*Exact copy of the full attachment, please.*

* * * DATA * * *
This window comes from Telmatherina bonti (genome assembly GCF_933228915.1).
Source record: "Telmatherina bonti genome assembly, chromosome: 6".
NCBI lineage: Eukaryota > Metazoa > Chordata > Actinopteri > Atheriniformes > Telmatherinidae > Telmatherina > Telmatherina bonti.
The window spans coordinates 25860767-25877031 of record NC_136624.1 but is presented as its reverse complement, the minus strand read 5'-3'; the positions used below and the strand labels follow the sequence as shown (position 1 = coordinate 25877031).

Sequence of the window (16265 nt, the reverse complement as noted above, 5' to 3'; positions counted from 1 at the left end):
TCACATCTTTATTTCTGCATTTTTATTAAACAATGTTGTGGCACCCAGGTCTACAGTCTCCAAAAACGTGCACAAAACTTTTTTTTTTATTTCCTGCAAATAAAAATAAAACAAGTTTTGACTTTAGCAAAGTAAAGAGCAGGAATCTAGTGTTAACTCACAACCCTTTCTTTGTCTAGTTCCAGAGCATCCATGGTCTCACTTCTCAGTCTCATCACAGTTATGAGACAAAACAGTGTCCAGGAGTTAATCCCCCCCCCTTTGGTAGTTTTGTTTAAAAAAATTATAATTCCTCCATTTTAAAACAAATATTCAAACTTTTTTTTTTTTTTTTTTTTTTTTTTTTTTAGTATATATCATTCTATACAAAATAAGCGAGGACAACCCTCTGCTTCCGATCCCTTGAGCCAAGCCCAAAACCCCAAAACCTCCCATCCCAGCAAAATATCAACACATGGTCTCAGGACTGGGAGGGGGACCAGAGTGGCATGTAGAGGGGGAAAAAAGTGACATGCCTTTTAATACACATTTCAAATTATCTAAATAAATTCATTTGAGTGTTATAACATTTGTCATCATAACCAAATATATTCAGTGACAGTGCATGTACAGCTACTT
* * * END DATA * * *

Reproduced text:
This window comes from Telmatherina bonti (genome assembly GCF_933228915.1).
Source record: "Telmatherina bonti genome assembly, chromosome: 6".
NCBI lineage: Eukaryota > Metazoa > Chordata > Actinopteri > Atheriniformes > Telmatherinidae > Telmatherina > Telmatherina bonti.
The window spans coordinates 25860767-25877031 of record NC_136624.1 but is presented as its reverse complement, the minus strand read 5'-3'; the positions used below and the strand labels follow the sequence as shown (position 1 = coordinate 25877031).

Sequence of the window (16265 nt, the reverse complement as noted above, 5' to 3'; positions counted from 1 at the left end):
TCACATCTTTATTTCTGCATTTTTATTAAACAATGTTGTGGCACCCAGGTCTACAGTCTCCAAAAACGTGCACAAAACTTTTTTTTTTATTTCCTGCAAATAAAAATAAAACAAGTTTTGACTTTAGCAAAGTAAAGAGCAGGAATCTAGTGTTAACTCACAACCCTTTCTTTGTCTAGTTCCAGAGCATCCATGGTCTCACTTCTCAGTCTCATCACAGTTATGAGACAAAACAGTGTCCAGGAGTTAATCCCCCCCCCTTTGGTAGTTTTGTTTAAAAAAATTATAATTCCTCCATTTTAAAACAAATATTCAAACTTTTTTTTTTTTTTTTTTTTTTTTTTTTTTAGTATATATCATTCTATACAAAATAAGCGAGGACAACCCTCTGCTTCCGATCCCTTGAGCCAAGCCCAAAACCCCAAAACCTCCCATCCCAGCAAAATATCAACACATGGTCTCAGGACTGGGAGGGGGACCAGAGTGGCATGTAGAGGGGGAAAAAAGTGACATGCCTTTTAATACACATTTCAAATTATCTAAATAAATTCATTTGAGTGTTATAACATTTGTCATCATAACCAAATATATTCAGTGACAGTGCATGTACAGCTACTT